...if someone who had no prior experience of an organization was put in charge...and they fired all the management and replaced them with their own people...and then they instigated a 10 year cost cutting plan and actually made the service provided worse...and that they just happened to be a big donor to the party of the sitting president...and that they then couldn't be removed because they were protected by a board of governors appointed by the same president...and this guy seems pretty douchie to boot?
Couldn't happen? Think again!
The United States Postal Service (USPS) saw a severe decline in the rate of on-time delivery of first-class mail after Louis DeJoy took over as Postmaster General (PMG).
Shortly after taking charge, DeJoy, a major Republican donor with no previous USPS experience, implemented operational changes intended to make the financially beleaguered agency more efficient. These included getting trucks to run on time, limiting extra trips to transport late mail, removing supposedly under-utilized mailboxes and relocating and/or decommissioning costly, but much needed, automation equipment.
Many noted that DeJoy chose to make these changes at the worst possible time, in the midst of a pandemic and just a few months prior to a Presidential election in which many people were expected to vote by mail.
In late August, DeJoy announced he was putting the changes on hold until after the election and, in any case, a federal judge in Washington blocked USPS from implementing them. The changes were clearly aimed at “voter disenfranchisement”, given the increased role mail ballots (and thereby USPS) would play in the election, stated the US district judge Stanley Bastian in his ruling.
In fairness, the saga of USPS's financial woes and the political shenanigans that have created them have been ongoing for decades and seriously deserve a full expose of its own, so for now we will just focus on the incumbent PMG!
In June 2021 the Federal Bureau of Investigation announced that it had opened an investigation into Postmaster General Louis DeJoy and his connection to political fundraising while working in the private sector.
The investigation followed a report by The Washington Post in 2020 that alleged that employees at New Breed Logistics, the North Carolina-based company where Dejoy was CEO, were pressured to make campaign donations and attend fundraisers for Republican candidates and were then reimbursed through bonuses. (President Trump selected DeJoy to lead the USPS in May of 2020, he had a record of consistent and generous contributions to many Republican candidates as well as directly to Trump's campaign coffers).))
An analysis of the donations from NBL employees found a "pattern" of donations in the same amount on the same day from multiple individuals. Between 2000 and 2014, it identified 124 employees who had given more than $1 million in total to Republican candidates, Few, if any, had any history of previously making political contributions.
In 2014, NBL was acquired by XPO Logistics Inc. with DeJoy remaining as an executive until 2015 and as a member of its board until 2018.
The Campaign Legal Center, an advocacy group, has since filed a Federal Election Commission complaint alleging that the practice of reimbursing employees for political donations continues at XPO.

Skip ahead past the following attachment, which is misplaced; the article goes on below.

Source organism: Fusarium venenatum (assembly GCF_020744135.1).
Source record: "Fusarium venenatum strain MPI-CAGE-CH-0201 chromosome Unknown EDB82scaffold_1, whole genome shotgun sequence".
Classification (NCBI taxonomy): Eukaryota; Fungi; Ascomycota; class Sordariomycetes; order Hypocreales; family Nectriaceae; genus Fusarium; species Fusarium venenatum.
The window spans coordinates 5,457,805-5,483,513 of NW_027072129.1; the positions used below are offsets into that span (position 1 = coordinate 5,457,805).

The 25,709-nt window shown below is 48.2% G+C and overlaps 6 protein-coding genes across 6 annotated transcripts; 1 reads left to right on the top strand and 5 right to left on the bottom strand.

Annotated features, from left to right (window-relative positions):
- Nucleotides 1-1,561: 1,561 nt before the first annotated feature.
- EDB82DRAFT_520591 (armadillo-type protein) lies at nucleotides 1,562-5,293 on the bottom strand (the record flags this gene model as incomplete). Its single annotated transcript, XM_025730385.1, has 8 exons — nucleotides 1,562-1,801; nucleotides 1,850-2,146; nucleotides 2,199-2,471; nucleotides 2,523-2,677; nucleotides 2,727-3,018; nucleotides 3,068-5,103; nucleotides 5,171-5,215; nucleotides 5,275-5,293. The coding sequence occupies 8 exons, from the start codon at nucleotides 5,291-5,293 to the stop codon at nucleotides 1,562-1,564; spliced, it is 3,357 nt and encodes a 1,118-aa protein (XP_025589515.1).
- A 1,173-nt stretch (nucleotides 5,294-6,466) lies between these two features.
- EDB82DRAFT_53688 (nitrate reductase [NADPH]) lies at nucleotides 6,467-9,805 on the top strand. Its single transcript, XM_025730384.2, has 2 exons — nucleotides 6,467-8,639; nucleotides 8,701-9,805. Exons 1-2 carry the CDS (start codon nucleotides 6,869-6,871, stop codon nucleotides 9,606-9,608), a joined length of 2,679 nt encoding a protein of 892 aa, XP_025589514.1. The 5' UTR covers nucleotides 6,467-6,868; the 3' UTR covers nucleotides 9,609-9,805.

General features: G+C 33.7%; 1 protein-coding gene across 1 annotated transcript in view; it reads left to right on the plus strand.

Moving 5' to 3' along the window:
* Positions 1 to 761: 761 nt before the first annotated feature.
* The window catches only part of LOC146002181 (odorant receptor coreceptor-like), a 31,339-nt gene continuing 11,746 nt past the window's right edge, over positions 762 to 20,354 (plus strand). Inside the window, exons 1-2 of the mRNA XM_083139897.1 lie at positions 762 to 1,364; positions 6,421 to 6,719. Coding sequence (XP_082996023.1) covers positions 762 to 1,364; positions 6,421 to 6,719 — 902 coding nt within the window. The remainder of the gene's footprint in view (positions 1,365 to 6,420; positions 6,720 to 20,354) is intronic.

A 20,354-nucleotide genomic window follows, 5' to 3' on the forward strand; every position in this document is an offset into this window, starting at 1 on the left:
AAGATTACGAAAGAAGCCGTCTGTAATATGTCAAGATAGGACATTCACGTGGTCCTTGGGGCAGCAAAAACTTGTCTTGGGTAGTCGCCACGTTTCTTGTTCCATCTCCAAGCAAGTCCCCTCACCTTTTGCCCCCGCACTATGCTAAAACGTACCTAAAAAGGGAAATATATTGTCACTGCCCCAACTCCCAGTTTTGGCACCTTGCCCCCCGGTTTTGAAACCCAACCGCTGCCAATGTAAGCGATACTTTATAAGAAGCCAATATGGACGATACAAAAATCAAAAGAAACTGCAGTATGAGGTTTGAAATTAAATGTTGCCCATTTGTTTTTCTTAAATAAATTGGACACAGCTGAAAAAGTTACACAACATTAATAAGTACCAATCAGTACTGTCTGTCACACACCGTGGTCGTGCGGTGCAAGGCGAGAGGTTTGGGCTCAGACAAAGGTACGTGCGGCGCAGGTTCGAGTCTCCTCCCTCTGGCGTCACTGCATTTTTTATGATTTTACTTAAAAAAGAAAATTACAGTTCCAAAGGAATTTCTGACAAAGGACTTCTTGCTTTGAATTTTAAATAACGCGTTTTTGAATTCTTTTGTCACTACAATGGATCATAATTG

And ethics watchdogs recently raised alarms about a $120 million contract that USPS awarded to XPO Logistics Inc. DeJoy has denied any wrongdoing and played no role in the XPO contract. (DeJoy’s family divested its XPO stock, valued at around $150 million, after he became PMG).
More trouble in store...
Twenty state Attorneys General have now filed a complaint in an attempt to block changes to the USPS introduced as part of the new 10 year (cost cutting) strategic plan for the business. Critics warn that the changes are an effort to cripple the mail service from within by slowing delivery times while increasing the cost to consumers.
The complaint filed by the 20 AGs is directed at the Postal Regulatory Commission (PRC), which provides independent oversight of the USPS. The suit alleges it betrayed its mandate by allowing the controversial plan put forth by DeJoy to move into implementation on October 1 without proper review.
"One political appointee does not get to decide the fate of the Postal Service. There is a process that demands accountability from the American public for a reason—and I will fight to ensure the public gets a say."
Washington State Attorney General Bob Ferguson
For all his bravado, DeJoy still runs the Postal Service because he has the backing of its board of governors (who appointed him). The bipartisan, nine-member board oversees the service’s expenditures and operations. Six of the governors, including the board’s chairman, Ron Bloom, are Trump appointees; Biden has appointed three since becoming President.
Further changes can only occur if the incumbents vacate their seats, are fired for cause or similarly legally barred or reach the end of their seven-year tenure, so no change is happening there any time soon. Those rules are supposed to protect the Service from partisan meddling!
Trump and former Treasury Secretary Steven Mnuchin briefly withheld federal pandemic funds from the Service to force it to agree to greater presidential control. Although that move failed, they found a like-minded proxy in DeJoy. If Biden decides not to play hardball himself, then DeJoy’s plans for reshaping the service are likely to proceed.
It is reported by sources close to the man that he is keen to stay on in the position and he recently told lawmakers as much at a congressional hearing with the ominous words "Get used to me,"...we think it is well past time to 'Return to Sender' frankly!!!